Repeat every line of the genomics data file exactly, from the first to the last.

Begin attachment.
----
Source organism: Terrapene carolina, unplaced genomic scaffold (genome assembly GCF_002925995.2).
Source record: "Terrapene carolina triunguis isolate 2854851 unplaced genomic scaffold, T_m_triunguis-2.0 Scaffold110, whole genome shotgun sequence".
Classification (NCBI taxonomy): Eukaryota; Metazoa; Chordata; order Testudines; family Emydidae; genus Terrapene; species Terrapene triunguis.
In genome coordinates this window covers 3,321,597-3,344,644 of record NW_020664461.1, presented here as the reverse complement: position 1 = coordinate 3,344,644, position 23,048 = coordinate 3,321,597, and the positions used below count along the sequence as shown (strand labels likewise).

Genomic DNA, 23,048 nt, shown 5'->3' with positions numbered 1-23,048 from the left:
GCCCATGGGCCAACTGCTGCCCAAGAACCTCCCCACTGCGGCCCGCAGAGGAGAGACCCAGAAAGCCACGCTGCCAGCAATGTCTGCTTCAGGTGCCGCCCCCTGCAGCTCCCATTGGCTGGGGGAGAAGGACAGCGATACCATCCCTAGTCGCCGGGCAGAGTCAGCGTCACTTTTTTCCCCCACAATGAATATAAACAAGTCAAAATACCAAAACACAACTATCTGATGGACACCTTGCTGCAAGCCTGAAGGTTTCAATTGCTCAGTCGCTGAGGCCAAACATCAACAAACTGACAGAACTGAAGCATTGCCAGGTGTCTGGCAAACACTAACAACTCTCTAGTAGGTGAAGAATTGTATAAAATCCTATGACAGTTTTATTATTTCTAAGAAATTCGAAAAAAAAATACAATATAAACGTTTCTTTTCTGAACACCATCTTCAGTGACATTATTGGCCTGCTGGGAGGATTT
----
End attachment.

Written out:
Source organism: Terrapene carolina, unplaced genomic scaffold (genome assembly GCF_002925995.2).
Source record: "Terrapene carolina triunguis isolate 2854851 unplaced genomic scaffold, T_m_triunguis-2.0 Scaffold110, whole genome shotgun sequence".
Classification (NCBI taxonomy): Eukaryota; Metazoa; Chordata; order Testudines; family Emydidae; genus Terrapene; species Terrapene triunguis.
In genome coordinates this window covers 3,321,597-3,344,644 of record NW_020664461.1, presented here as the reverse complement: position 1 = coordinate 3,344,644, position 23,048 = coordinate 3,321,597, and the positions used below count along the sequence as shown (strand labels likewise).

Genomic DNA, 23,048 nt, shown 5'->3' with positions numbered 1-23,048 from the left:
GCCCATGGGCCAACTGCTGCCCAAGAACCTCCCCACTGCGGCCCGCAGAGGAGAGACCCAGAAAGCCACGCTGCCAGCAATGTCTGCTTCAGGTGCCGCCCCCTGCAGCTCCCATTGGCTGGGGGAGAAGGACAGCGATACCATCCCTAGTCGCCGGGCAGAGTCAGCGTCACTTTTTTCCCCCACAATGAATATAAACAAGTCAAAATACCAAAACACAACTATCTGATGGACACCTTGCTGCAAGCCTGAAGGTTTCAATTGCTCAGTCGCTGAGGCCAAACATCAACAAACTGACAGAACTGAAGCATTGCCAGGTGTCTGGCAAACACTAACAACTCTCTAGTAGGTGAAGAATTGTATAAAATCCTATGACAGTTTTATTATTTCTAAGAAATTCGAAAAAAAAATACAATATAAACGTTTCTTTTCTGAACACCATCTTCAGTGACATTATTGGCCTGCTGGGAGGATTT